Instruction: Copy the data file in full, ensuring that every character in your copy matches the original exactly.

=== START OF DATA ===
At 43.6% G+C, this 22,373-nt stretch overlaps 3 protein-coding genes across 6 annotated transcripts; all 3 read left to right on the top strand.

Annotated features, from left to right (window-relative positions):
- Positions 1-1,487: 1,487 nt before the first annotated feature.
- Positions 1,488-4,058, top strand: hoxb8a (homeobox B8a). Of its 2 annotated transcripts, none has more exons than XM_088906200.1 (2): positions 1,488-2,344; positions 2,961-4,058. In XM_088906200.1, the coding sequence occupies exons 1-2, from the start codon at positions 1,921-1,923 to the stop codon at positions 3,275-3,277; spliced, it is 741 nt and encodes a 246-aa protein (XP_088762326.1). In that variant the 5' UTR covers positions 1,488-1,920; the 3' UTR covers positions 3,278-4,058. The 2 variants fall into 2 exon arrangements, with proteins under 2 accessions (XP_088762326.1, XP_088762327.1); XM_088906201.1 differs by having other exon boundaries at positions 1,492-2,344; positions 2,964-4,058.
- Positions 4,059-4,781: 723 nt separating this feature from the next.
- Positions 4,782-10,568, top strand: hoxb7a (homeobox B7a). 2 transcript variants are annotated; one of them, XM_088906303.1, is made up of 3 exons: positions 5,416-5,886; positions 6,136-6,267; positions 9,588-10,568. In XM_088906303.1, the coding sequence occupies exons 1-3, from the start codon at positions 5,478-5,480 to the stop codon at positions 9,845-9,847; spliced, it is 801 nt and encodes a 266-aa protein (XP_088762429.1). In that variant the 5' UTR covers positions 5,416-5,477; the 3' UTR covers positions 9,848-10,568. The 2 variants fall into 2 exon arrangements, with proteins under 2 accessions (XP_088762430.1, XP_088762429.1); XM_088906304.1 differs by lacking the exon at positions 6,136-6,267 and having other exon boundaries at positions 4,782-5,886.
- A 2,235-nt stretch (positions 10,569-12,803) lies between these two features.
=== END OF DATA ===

At 43.6% G+C, this 22,373-nt stretch overlaps 3 protein-coding genes across 6 annotated transcripts; all 3 read left to right on the top strand.

Annotated features, from left to right (window-relative positions):
- Positions 1-1,487: 1,487 nt before the first annotated feature.
- Positions 1,488-4,058, top strand: hoxb8a (homeobox B8a). Of its 2 annotated transcripts, none has more exons than XM_088906200.1 (2): positions 1,488-2,344; positions 2,961-4,058. In XM_088906200.1, the coding sequence occupies exons 1-2, from the start codon at positions 1,921-1,923 to the stop codon at positions 3,275-3,277; spliced, it is 741 nt and encodes a 246-aa protein (XP_088762326.1). In that variant the 5' UTR covers positions 1,488-1,920; the 3' UTR covers positions 3,278-4,058. The 2 variants fall into 2 exon arrangements, with proteins under 2 accessions (XP_088762326.1, XP_088762327.1); XM_088906201.1 differs by having other exon boundaries at positions 1,492-2,344; positions 2,964-4,058.
- Positions 4,059-4,781: 723 nt separating this feature from the next.
- Positions 4,782-10,568, top strand: hoxb7a (homeobox B7a). 2 transcript variants are annotated; one of them, XM_088906303.1, is made up of 3 exons: positions 5,416-5,886; positions 6,136-6,267; positions 9,588-10,568. In XM_088906303.1, the coding sequence occupies exons 1-3, from the start codon at positions 5,478-5,480 to the stop codon at positions 9,845-9,847; spliced, it is 801 nt and encodes a 266-aa protein (XP_088762429.1). In that variant the 5' UTR covers positions 5,416-5,477; the 3' UTR covers positions 9,848-10,568. The 2 variants fall into 2 exon arrangements, with proteins under 2 accessions (XP_088762430.1, XP_088762429.1); XM_088906304.1 differs by lacking the exon at positions 6,136-6,267 and having other exon boundaries at positions 4,782-5,886.
- A 2,235-nt stretch (positions 10,569-12,803) lies between these two features.